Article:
Secondly, has been to step back and re-commit to attentive self-reflection that supports a ‘test-deploy-retest-redeploy’ growth mindset. This means helping Ivy day-by-day, minute-by-minute, overcome the negative power of ‘learning anxiety’. As articulated by Edgar and Peter Shein in 2017, ‘learning anxiety’ is the overarching fear that learning a new way of working will cause a loss of position, power or self-esteem, or even group membership. Now of course Ivy has no way of articulating concerns she might have about the loss of power or self-esteem, but she can articulate fear and anxiety. So if I can pay close enough attention to see which ways that I behave reduce her level of anxiety and which don’t, maybe over time I can help her move to a more positive and trusting space.
Purpose, Outcomes, and Guiding Principles Will Always Lead the Way
Thirdly, has been to make sure that I am clear as to what our collective ‘Purpose’ is and that Ivy understands not just the ‘Desired Outcomes’ I am expecting, but also the ‘Guiding Principles’ that we will follow together to achieve those outcomes. For example, I expect her to come out of her crate in the mornings unaided, eat meals in the kitchen or outside during the day, and confidently come into the house after our morning walks. Now establishing these new behaviours might need some repeating and reminding. But if we do them together, with patience, understanding and lots of positive reinforcement, over time I expect her to achieve them on her own.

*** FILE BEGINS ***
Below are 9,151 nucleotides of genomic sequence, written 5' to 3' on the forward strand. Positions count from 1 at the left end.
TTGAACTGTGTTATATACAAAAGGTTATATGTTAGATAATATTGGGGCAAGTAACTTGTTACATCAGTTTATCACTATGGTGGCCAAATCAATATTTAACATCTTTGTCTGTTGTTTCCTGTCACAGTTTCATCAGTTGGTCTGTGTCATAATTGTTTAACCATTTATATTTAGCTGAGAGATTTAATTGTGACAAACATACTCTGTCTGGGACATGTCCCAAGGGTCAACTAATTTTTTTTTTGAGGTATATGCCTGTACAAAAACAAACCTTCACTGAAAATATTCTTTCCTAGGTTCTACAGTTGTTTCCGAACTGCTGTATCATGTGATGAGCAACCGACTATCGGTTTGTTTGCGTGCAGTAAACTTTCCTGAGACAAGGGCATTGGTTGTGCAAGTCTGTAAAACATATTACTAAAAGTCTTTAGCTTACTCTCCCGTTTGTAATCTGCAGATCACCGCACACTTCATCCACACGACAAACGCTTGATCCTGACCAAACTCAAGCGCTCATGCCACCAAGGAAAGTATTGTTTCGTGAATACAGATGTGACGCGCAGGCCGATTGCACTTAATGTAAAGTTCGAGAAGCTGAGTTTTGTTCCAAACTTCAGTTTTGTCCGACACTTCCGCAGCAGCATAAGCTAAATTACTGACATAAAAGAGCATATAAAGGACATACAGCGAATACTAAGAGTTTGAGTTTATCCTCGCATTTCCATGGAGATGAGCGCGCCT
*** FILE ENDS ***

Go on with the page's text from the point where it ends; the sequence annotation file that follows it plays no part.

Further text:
Communications and Empathy Set the Stage for Success
Fourthly, is constant communication through positive voice reinforcement, non-threatening body language, and careful and empathetic listening? With these tools, and by modeling transparent performance feedback mechanisms, I can immerse myself in trying to understand Ivy’s perspective both good and bad. Based on this new understanding, we can together make agile and adaptive ‘on the fly’ course corrections that result in a win-win for us both. In this way both our hearts and our minds can be engaged.
Authenticity Ties it All Together
Lastly, is to focus on enabling activities that can break down barriers between us, create deeper connections, and even share vulnerabilities will allow each of us to eventually bring our authentic selves to this new relationship. For Ivy this will involve opportunities to see the greater world on our walks, meet strangers (both human and dog), visit other houses, and eat lots of new and different kinds of food. Given the life that she has had so far, it is not at all clear that Ivy knows what her authentic self is, so helping her on that journey is imperative.
In summary, as Daniel Coyle wrote so well in his book The Culture Code – The Secrets of Highly Successful Groups, the primary keys are:
“Personal, up-close connections (body language, attention, and behavior) that translates as ‘I Care About You’; performance feedback (relentless coaching and <constructive> criticism) that translates as ‘We Have High Standards Here’; a Big Picture perspective that translates as ‘Life is Bigger Than Our Team’, builds a relational narrative that communicates that you are part of this group. This group is special and I believe you can reach the standards of the special group.”
These central tenets work not just for fractured human-dog relationships but also for building and rebuilding trust with human direct and cross-functional teams. Stay tuned as I continue to apply these leadership skills in rebuilding Ivy’s trust in human connections.